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Feeder Lines

Feeder lines are a very specialized branch of a main assembly line. Generally, they are used when there is a different amount of work required for an option or for the most time intensive product on a mixed-model assembly line.

Feeder lines will run on their own takt time. The demand on the feeder line is determined by the station that it supplies parts to. It will run at a different pace than the main assembly line.

The biggest challenge with running a feeder line is coordination. It can be difficult to make sure that the right products meet up with the main unit moving down the main assembly line.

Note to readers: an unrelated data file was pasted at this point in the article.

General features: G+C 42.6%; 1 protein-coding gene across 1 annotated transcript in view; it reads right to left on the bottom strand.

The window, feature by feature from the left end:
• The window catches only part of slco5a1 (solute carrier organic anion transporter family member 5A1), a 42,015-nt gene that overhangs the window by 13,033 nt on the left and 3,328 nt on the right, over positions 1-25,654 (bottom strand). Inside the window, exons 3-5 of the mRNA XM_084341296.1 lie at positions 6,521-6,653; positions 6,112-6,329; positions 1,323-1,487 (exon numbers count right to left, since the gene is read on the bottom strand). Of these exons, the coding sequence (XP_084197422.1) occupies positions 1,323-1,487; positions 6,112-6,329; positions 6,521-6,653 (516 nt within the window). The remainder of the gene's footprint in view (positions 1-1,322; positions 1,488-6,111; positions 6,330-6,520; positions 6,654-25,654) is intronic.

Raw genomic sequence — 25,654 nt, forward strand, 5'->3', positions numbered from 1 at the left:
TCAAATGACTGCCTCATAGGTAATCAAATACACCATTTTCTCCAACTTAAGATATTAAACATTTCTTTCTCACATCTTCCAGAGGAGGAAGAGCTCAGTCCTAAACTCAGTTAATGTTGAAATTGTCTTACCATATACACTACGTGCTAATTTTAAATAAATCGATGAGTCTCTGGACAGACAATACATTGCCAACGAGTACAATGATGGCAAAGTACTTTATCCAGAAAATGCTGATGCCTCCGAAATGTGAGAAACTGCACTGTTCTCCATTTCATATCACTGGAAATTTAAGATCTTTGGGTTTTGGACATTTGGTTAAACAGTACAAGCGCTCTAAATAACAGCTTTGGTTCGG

Image from "Structuring Standard Work: A Leader's Guide to Developing Standard Work That Works" (Click the image to learn more)

You’ll often see a kanban square or a supermarket at the end of the feeder line. When the main assembly line pulls a product, the empty square is a signal for the feeder line to produce more. Because the demand on the feeder line is generally very erratic, staffing is often flexible. Supervisors frequently add or remove people to match the expected takt time for the day. This obviously creates a need to have very structured Standard Work for the feeder line because of the frequent movement of personnel.


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